Test of a smock system on CPR primary emergency measures and medical errors during simulated emergencies
Rates of survival of victims of sudden cardiac arrest (SCA) using cardio pulmonary resuscitation (CPR) have shown little improvement over the past three decades. Since registered nurses (RNs) comprise the largest group of healthcare providers in U.S. hospitals, it is essential that they are competent in performing the four primary measures (compression, ventilation, medication administration, and defibrillation) of CPR in order to improve survival rates of SCA patients. The purpose of this experimental study was to test a color-coded SMOCK system on: 1) time to implement emergency patient care measures 2) technical skills performance 3) number of medical errors, and 4) team performance during simulated CPR exercises. The study sample was 260 RNs (M 40 years, SD=11.6) with work experience as an RN (M 7.25 years, SD=9.42).Nurses were allocated to a control or intervention arm consisting of 20 groups of 5-8 RNs per arm for a total of 130 RNs in each arm. Nurses in each study arm were given clinical scenarios requiring emergency CPR. Nurses in the intervention group wore different color labeled aprons (smocks) indicating their role assignment (medications, ventilation, compression, defibrillation, etc) on the code team during CPR. Findings indicated that the intervention using color-labeled smocks for pre-assigned roles had a significant effect on the time nurses started compressions (t=3.03, p=0.005), ventilations (t=2.86, p=0.004) and defibrillations (t=2.00, p=.05) when compared to the controls using the standard of care. In performing technical skills, nurses in the intervention groups performed compressions and ventilations significantly better than those in the control groups. The control groups made significantly (t=-2.61, p=0.013) more total errors (7.55 SD 1.54) than the intervention group (5.60, SD 1.90). There were no significant differences in team performance measures between the groups. Study findings indicate use of colored labeled smocks during CPR emergencies resulted in: shorter times to start emergency CPR; reduced errors; more technical skills completed successfully; and no differences in team performance.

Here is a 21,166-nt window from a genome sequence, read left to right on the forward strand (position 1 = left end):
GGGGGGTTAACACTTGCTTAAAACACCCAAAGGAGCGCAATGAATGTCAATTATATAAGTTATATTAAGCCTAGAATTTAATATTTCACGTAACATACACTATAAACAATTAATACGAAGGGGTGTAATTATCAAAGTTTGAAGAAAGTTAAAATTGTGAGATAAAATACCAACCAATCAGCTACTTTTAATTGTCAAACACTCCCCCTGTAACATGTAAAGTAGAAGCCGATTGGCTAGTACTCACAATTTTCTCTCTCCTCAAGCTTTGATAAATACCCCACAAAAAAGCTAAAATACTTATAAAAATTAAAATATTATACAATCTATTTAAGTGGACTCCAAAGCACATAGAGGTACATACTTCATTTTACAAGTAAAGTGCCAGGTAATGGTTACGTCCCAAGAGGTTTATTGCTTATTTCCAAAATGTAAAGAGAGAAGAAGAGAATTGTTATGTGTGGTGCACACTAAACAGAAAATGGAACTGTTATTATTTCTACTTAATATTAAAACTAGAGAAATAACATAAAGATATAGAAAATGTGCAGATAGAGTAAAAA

Thomas, Ruth, "Test of a smock system on CPR primary emergency measures and medical errors during simulated emergencies" (2012). ProQuest ETD Collection for FIU. AAI3554217.